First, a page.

Wednesday, September 17, 2008

You'd Think Mortgage Lenders Would Have Learned By Now

Considering all the recent gloomy financial news about the housing market, mortgage defaults and foreclosures you'd think that mortgage companies would insist on making loans that were safer and more secure. Apparently not,. For the second time in the last few weeks I received a post card offering me 100% financing and no money down on homes in my area. Considering that housing prices here are in decline and are projected to continue to decline such a mortgage is almost guaranteed to become "upside down", meaning it will be for more than the property is worth in a short time. That's part of the recipe that brought us all the foreclosures we've seen to date. It's madness.

At least Senator Obama's six point plan to deal with the economic crisis calls for more regulation. This is consistent with his views in his four years in the Senate. John McCain, on the other hand, is now a born-again regulator. For years as Chairman of the Senate Commerce Committee, he was a champion of deregulation. We've seen how well that deregulation works. McCain is part of the problem and is one of the causes of the current crisis. I don't trust him to fix anything. At least with Obama there is a chance for reregulation since that change is consistent with his beliefs and his record.

Saturday, September 13, 2008

A Religious Argument For Being Pro-Choice

I originally posted the piece below in the first incarnation of this blog on February 27, 2006. With Republican Presidential and Vice-Presidential candidates who are strongly anti-choice I felt it was time to post this again. The anti-abortion position is always portrayed by the right as somehow the correct moral choice and the position that anyone who believes in G-d must take. It just isn't true and even Christianity is hardly unified on the issue of abortion.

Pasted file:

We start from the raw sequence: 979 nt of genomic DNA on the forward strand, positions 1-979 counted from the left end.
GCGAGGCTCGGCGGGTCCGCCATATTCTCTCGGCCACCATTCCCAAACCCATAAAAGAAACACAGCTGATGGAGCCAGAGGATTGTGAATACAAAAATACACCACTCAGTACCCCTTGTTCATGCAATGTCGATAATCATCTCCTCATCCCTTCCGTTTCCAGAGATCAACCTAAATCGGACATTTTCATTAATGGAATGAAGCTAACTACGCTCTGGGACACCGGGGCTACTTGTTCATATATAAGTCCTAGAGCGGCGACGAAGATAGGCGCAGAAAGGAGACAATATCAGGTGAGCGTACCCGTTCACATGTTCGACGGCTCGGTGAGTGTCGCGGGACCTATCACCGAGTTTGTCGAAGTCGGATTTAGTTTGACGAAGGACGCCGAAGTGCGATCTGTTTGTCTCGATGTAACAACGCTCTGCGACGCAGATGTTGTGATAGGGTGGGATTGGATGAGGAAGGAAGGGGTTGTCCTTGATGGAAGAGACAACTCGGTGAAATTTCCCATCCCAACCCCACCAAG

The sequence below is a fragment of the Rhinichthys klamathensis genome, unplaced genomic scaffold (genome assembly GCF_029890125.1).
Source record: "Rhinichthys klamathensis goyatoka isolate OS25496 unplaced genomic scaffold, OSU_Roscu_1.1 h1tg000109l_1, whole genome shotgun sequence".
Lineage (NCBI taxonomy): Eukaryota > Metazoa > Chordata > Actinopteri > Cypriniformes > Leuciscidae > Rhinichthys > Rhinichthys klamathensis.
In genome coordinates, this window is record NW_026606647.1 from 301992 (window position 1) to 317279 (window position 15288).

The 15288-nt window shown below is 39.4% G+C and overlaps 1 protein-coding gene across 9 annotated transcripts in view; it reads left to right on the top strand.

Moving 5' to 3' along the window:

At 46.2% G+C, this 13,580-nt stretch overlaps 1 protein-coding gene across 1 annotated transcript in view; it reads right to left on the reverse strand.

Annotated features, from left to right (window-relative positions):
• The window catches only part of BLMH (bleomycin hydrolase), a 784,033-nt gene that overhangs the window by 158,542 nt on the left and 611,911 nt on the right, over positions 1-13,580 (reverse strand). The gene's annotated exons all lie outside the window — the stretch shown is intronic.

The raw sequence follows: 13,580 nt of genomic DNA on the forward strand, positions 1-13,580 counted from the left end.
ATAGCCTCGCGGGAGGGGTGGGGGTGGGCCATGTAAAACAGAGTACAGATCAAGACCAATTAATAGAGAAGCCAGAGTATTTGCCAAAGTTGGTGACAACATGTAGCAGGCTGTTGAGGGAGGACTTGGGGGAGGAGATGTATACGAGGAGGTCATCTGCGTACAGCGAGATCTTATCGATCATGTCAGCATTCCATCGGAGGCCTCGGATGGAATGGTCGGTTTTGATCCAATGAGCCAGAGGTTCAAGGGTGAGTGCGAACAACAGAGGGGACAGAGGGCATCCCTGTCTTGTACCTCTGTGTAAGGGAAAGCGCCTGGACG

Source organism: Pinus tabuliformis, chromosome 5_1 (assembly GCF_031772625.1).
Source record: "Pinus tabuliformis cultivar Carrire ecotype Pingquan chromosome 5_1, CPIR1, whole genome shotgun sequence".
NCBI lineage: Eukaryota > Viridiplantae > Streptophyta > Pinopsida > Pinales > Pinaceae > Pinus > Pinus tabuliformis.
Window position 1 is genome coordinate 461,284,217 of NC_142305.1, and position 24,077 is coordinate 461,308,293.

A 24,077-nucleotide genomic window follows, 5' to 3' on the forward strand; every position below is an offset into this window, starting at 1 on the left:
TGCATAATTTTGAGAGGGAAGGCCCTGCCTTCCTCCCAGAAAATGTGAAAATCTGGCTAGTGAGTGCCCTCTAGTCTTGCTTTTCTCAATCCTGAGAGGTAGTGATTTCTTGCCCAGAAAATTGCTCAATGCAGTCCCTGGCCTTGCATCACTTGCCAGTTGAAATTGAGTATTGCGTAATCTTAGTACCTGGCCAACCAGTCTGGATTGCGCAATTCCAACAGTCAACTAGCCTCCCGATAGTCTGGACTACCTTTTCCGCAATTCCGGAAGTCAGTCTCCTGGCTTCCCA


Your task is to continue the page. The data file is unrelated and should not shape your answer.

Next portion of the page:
Anyway, here is what I wrote. It seems particularly timely in this election season when faith and politics are mixed all too often:


When the anti-abortion crowd states unequivocally that abortion is murder they are voicing a belief based on fundamentalist Christian interpretation of scripture. It certainly isn't based on science or medicine which would argue that you have a child at some point in the pregnancy when the fetus is viable and can live outside the mothers womb. Nobody would argue based on science that a newly fertilized egg is a distinct individual. To make that argument one must turn to religion.

Similarly, based on my Jewish religious tradition and a mainstream (Conservative or modern Orthodox) interpretation of scripture I could argue unequivocally that life begins at birth, not before, and abortion is never tantamount to taking a life.